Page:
Richardsonian architecture doesn’t really follow any particular style, and tends to borrow elements from several different ones instead.  No two buildings are alike, and although they may share similar elements are more like buildings built in two completely different styles.   Richardson’s style can be seen all over the United States, especially in major cities.  His buildings were commissioned by many local and state governments to make a statement as well as provide an eye-catching and functional building for many to enjoy over decades, even centuries.

Written by antiqueswriter

June 20, 2011 at 9:04 am

Empire Style of Architecture

leave a comment »

    The Empire style of architecture is often added on to the end of the Neoclassicism period with a lot of people.  This style took place in the late 19th century and unlike many other styles that focused on the exterior elements of a building, the Empire style was more about furniture, decorative, and visual arts.  The architecture itself still had a part in what makes the style so unique, but on a much smaller scale than with some of the other Neoclassical styles.  In the United States, the Second Empire style usually combined a rectangular tower, or similar element, with a steep, but short, mansard roof; the roof being the most noteworthy link to the style’s French roots. Prior to the construction of The Pentagon during the 1940s, the Second Empire-style Ohio State Asylum for the Insane in Columbus, Ohio was reported to be the largest building under one roof in the U.S., though the title may actually belong to Greystone Park Psychiatric Hospital.

     The style adopted its name from the first French emperor Napoleon I, and is known as the French Empire style there, but is also known by several different names throughout the United States and Europe.  For instance, many people refer to it as the Regency style in Europe, the Biedermeier style in Germany, and the Federal style in the United States.  While each area put their own general touches and flourishes to make it their own based on their culture, it is all generally the same exact style. The United States was particularly taken by this movement, and continued utilizing it to grace many of its metropolitan buildings long after the European countries had ceased.









Interior elements, such as those pictured above, may also share characteristics with the French Imperial style.

     The style was first influenced, like many other aspects of art, by the ancient Romans.  So much, in fact, that two French architects designed one of the most famous landmarks in France after another very famous one in Rome, Italy.  No, not the Eiffel Tower; the Arc de Triomphe du Carrousel (pictured below).  When it comes to decorating the homes built in this style the materials preference is generally richer woods, such as mahogany and ebony. Many of these materials were only available in certain parts of the world, making it necessary to have them imported, which made them more expensive.  Bronze gilding was also extremely popular.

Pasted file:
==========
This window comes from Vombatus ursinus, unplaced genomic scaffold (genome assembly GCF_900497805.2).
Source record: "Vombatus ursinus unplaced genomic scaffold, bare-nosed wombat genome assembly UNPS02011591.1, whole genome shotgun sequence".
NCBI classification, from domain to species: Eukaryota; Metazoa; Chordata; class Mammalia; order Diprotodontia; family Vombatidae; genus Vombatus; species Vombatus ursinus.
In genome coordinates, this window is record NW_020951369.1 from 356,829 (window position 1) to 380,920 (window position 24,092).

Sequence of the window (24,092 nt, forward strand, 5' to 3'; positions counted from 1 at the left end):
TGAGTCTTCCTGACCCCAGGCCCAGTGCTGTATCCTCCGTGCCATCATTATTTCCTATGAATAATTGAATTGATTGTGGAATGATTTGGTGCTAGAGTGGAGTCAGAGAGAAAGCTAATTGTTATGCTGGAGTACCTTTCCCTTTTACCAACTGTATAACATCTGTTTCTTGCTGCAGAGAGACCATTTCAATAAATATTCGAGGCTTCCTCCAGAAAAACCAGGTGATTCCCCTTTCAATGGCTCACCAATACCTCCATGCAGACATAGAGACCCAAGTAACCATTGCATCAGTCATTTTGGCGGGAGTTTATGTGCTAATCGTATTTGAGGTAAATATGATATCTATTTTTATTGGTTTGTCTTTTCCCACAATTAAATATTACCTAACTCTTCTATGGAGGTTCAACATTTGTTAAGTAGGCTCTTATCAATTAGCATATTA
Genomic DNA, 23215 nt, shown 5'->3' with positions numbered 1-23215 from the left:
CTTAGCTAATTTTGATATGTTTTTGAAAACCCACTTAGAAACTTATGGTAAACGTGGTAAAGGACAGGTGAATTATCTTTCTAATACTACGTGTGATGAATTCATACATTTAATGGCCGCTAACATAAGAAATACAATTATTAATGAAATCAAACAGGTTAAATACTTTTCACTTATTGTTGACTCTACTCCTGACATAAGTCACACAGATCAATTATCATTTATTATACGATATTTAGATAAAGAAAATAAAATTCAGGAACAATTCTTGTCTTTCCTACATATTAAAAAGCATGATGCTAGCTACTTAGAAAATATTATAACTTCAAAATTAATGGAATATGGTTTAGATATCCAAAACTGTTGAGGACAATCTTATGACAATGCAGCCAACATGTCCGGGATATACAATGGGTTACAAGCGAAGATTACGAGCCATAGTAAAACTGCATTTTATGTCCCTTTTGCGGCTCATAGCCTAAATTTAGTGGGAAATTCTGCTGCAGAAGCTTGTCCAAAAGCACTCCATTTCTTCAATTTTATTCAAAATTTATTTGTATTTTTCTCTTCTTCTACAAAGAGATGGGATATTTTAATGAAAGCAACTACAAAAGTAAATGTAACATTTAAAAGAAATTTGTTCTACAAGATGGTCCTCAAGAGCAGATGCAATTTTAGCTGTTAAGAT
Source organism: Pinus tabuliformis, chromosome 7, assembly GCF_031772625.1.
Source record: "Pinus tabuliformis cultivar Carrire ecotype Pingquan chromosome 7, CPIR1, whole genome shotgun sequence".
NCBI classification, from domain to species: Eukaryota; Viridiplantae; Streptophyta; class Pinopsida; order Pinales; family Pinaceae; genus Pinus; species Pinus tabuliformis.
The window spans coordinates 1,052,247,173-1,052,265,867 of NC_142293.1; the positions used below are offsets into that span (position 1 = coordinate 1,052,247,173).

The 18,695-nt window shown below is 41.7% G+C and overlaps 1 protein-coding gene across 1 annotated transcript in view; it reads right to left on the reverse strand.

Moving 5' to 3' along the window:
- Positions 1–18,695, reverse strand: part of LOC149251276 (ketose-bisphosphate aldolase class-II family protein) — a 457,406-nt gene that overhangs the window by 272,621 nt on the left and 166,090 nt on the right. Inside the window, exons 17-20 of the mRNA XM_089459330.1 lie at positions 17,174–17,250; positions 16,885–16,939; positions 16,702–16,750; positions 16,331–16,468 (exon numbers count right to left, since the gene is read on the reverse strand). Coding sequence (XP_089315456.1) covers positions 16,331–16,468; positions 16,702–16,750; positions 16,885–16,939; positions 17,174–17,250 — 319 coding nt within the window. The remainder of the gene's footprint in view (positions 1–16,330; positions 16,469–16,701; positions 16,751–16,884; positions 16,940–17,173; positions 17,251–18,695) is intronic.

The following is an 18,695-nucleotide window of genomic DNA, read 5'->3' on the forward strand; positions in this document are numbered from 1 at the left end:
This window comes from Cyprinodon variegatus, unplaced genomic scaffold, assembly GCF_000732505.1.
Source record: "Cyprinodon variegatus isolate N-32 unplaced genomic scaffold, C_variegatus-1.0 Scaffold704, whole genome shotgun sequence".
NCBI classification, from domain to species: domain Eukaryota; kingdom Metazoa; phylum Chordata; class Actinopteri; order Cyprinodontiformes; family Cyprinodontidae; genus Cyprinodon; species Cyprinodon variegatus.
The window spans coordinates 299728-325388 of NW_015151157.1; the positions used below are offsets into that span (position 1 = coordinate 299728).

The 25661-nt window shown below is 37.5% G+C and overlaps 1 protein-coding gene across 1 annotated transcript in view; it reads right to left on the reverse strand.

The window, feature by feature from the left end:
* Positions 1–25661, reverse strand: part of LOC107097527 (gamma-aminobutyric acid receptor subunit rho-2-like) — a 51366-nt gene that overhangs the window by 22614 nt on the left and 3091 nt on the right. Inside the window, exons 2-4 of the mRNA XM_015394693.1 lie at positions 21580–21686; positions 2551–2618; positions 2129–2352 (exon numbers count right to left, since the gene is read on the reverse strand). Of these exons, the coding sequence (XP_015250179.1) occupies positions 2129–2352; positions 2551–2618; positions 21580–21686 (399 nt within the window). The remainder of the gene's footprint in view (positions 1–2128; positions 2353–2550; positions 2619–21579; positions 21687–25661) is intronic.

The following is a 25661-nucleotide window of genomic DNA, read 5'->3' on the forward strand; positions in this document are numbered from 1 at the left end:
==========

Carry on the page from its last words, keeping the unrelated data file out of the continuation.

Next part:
The Arc De Triomphe du Carrousel may be the world's most well known example of French Empire Architecture.

Written by antiqueswriter

May 31, 2011 at 12:29 pm

Victorian Interior Design

leave a comment »

Victorian architecture is a name given to a very broad spectrum of different architectural styles that occurred during the middle and late nineteenth century.  Like many other things during this time, they were named after the reigning queen, Queen Victoria, a custom developed by the British and French people of the time period.

The period of the Victorian era encompasses a total of eleven different architectural styles that occurred during this period, each with their own distinctive styles and design elements.  There were several different architectural styles that came to be during this time period that didn’t necessarily have elements that fit in this style, because they started during this same period they tend to be lumped into the same category.

The decorative style associated with this architectural style had many distinctive elements that represented it.  Just like different countries influenced the architecture, they also had a heavy influence on what the interior looked like.  The Middle East and China were two of the biggest influences of interior design.  They also helped to establish several of the sub cultures associated with this time period.

Victorian homes were very orderly, yet still very elaborately decorated.  Homes were very clearly divided into rooms, each with their own purpose.  No room, no matter how seldom used, was left undecorated, as this was seen as a sign of poor taste.  Homes, like today, were considered reflections of the people who live in them.  Walls and ceilings were painted to represent their purpose, and it was not uncommon to find plaster walls with carved designs in them.  Wallpaper generally had very large prints, usually in primary colors and incorporating neutrals.  Furniture, on the other hand, was not very dominant or exclusive to the time; the main focus was on all of the other elements in the room.

Written by antiqueswriter

May 17, 2011 at 12:12 pm

Victorian Queen Anne Style Architecture

leave a comment »

Queen Anne Architecture and Hardware